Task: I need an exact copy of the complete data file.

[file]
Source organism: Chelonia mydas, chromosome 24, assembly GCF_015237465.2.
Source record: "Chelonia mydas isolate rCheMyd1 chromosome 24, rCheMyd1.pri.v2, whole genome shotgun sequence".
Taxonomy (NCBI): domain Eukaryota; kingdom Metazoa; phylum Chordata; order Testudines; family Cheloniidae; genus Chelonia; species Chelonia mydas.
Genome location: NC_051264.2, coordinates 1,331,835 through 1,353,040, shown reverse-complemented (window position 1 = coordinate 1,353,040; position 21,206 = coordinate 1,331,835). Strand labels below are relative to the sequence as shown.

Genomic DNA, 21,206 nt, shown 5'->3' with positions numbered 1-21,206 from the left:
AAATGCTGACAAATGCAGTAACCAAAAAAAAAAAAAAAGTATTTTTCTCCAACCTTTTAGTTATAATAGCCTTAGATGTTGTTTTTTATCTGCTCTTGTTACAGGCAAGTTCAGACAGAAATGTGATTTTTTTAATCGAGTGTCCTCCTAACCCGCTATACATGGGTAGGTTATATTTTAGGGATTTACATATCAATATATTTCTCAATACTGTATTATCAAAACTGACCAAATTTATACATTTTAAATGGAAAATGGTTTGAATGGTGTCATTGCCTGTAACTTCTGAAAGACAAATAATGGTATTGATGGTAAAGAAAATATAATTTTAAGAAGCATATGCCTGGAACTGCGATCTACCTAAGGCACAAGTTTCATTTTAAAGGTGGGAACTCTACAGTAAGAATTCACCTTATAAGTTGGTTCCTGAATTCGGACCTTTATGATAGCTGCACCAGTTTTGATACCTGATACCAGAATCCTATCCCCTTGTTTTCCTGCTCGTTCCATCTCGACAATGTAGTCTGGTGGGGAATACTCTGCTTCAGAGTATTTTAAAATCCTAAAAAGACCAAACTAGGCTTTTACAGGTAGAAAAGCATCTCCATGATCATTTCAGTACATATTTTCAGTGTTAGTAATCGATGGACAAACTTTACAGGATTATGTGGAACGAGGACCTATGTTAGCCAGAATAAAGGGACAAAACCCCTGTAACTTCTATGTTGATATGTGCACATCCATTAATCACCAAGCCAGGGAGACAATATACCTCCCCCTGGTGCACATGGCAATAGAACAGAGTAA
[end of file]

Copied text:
Source organism: Chelonia mydas, chromosome 24, assembly GCF_015237465.2.
Source record: "Chelonia mydas isolate rCheMyd1 chromosome 24, rCheMyd1.pri.v2, whole genome shotgun sequence".
Taxonomy (NCBI): domain Eukaryota; kingdom Metazoa; phylum Chordata; order Testudines; family Cheloniidae; genus Chelonia; species Chelonia mydas.
Genome location: NC_051264.2, coordinates 1,331,835 through 1,353,040, shown reverse-complemented (window position 1 = coordinate 1,353,040; position 21,206 = coordinate 1,331,835). Strand labels below are relative to the sequence as shown.

Genomic DNA, 21,206 nt, shown 5'->3' with positions numbered 1-21,206 from the left:
AAATGCTGACAAATGCAGTAACCAAAAAAAAAAAAAAAGTATTTTTCTCCAACCTTTTAGTTATAATAGCCTTAGATGTTGTTTTTTATCTGCTCTTGTTACAGGCAAGTTCAGACAGAAATGTGATTTTTTTAATCGAGTGTCCTCCTAACCCGCTATACATGGGTAGGTTATATTTTAGGGATTTACATATCAATATATTTCTCAATACTGTATTATCAAAACTGACCAAATTTATACATTTTAAATGGAAAATGGTTTGAATGGTGTCATTGCCTGTAACTTCTGAAAGACAAATAATGGTATTGATGGTAAAGAAAATATAATTTTAAGAAGCATATGCCTGGAACTGCGATCTACCTAAGGCACAAGTTTCATTTTAAAGGTGGGAACTCTACAGTAAGAATTCACCTTATAAGTTGGTTCCTGAATTCGGACCTTTATGATAGCTGCACCAGTTTTGATACCTGATACCAGAATCCTATCCCCTTGTTTTCCTGCTCGTTCCATCTCGACAATGTAGTCTGGTGGGGAATACTCTGCTTCAGAGTATTTTAAAATCCTAAAAAGACCAAACTAGGCTTTTACAGGTAGAAAAGCATCTCCATGATCATTTCAGTACATATTTTCAGTGTTAGTAATCGATGGACAAACTTTACAGGATTATGTGGAACGAGGACCTATGTTAGCCAGAATAAAGGGACAAAACCCCTGTAACTTCTATGTTGATATGTGCACATCCATTAATCACCAAGCCAGGGAGACAATATACCTCCCCCTGGTGCACATGGCAATAGAACAGAGTAA